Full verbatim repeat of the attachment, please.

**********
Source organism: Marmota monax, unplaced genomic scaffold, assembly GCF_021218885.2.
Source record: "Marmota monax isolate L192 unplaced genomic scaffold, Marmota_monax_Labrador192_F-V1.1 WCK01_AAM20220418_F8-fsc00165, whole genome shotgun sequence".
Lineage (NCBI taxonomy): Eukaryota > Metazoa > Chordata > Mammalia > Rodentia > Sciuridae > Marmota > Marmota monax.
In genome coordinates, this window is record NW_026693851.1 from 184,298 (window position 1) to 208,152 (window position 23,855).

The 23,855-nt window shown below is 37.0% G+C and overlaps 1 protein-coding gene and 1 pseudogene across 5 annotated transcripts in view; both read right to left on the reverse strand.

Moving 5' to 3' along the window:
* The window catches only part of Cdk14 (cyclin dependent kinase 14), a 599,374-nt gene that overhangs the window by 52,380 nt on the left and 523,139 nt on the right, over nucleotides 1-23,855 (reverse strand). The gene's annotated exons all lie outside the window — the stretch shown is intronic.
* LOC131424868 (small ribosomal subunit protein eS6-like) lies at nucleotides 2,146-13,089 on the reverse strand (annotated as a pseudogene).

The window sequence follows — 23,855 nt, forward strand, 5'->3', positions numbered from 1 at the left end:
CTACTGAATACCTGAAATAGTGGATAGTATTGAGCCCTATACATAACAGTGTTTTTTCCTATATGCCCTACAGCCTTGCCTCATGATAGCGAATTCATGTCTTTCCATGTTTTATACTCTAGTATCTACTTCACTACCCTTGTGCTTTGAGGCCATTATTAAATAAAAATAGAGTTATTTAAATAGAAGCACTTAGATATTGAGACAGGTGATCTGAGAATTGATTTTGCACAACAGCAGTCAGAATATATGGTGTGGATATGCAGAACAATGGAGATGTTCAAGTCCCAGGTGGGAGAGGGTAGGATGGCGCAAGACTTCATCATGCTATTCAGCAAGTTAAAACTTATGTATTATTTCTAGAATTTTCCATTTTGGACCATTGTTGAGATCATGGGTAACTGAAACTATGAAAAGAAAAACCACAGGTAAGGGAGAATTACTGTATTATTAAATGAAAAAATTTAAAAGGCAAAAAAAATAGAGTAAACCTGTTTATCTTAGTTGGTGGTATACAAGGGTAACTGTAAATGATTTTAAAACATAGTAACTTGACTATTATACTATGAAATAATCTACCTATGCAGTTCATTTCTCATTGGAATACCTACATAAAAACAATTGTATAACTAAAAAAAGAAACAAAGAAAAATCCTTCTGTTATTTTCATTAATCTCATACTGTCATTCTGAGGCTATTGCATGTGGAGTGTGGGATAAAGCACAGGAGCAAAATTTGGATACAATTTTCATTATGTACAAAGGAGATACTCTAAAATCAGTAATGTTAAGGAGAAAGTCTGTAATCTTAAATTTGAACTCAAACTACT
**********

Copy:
Source organism: Marmota monax, unplaced genomic scaffold, assembly GCF_021218885.2.
Source record: "Marmota monax isolate L192 unplaced genomic scaffold, Marmota_monax_Labrador192_F-V1.1 WCK01_AAM20220418_F8-fsc00165, whole genome shotgun sequence".
Lineage (NCBI taxonomy): Eukaryota > Metazoa > Chordata > Mammalia > Rodentia > Sciuridae > Marmota > Marmota monax.
In genome coordinates, this window is record NW_026693851.1 from 184,298 (window position 1) to 208,152 (window position 23,855).

The 23,855-nt window shown below is 37.0% G+C and overlaps 1 protein-coding gene and 1 pseudogene across 5 annotated transcripts in view; both read right to left on the reverse strand.

Moving 5' to 3' along the window:
* The window catches only part of Cdk14 (cyclin dependent kinase 14), a 599,374-nt gene that overhangs the window by 52,380 nt on the left and 523,139 nt on the right, over nucleotides 1-23,855 (reverse strand). The gene's annotated exons all lie outside the window — the stretch shown is intronic.
* LOC131424868 (small ribosomal subunit protein eS6-like) lies at nucleotides 2,146-13,089 on the reverse strand (annotated as a pseudogene).

The window sequence follows — 23,855 nt, forward strand, 5'->3', positions numbered from 1 at the left end:
CTACTGAATACCTGAAATAGTGGATAGTATTGAGCCCTATACATAACAGTGTTTTTTCCTATATGCCCTACAGCCTTGCCTCATGATAGCGAATTCATGTCTTTCCATGTTTTATACTCTAGTATCTACTTCACTACCCTTGTGCTTTGAGGCCATTATTAAATAAAAATAGAGTTATTTAAATAGAAGCACTTAGATATTGAGACAGGTGATCTGAGAATTGATTTTGCACAACAGCAGTCAGAATATATGGTGTGGATATGCAGAACAATGGAGATGTTCAAGTCCCAGGTGGGAGAGGGTAGGATGGCGCAAGACTTCATCATGCTATTCAGCAAGTTAAAACTTATGTATTATTTCTAGAATTTTCCATTTTGGACCATTGTTGAGATCATGGGTAACTGAAACTATGAAAAGAAAAACCACAGGTAAGGGAGAATTACTGTATTATTAAATGAAAAAATTTAAAAGGCAAAAAAAATAGAGTAAACCTGTTTATCTTAGTTGGTGGTATACAAGGGTAACTGTAAATGATTTTAAAACATAGTAACTTGACTATTATACTATGAAATAATCTACCTATGCAGTTCATTTCTCATTGGAATACCTACATAAAAACAATTGTATAACTAAAAAAAGAAACAAAGAAAAATCCTTCTGTTATTTTCATTAATCTCATACTGTCATTCTGAGGCTATTGCATGTGGAGTGTGGGATAAAGCACAGGAGCAAAATTTGGATACAATTTTCATTATGTACAAAGGAGATACTCTAAAATCAGTAATGTTAAGGAGAAAGTCTGTAATCTTAAATTTGAACTCAAACTACT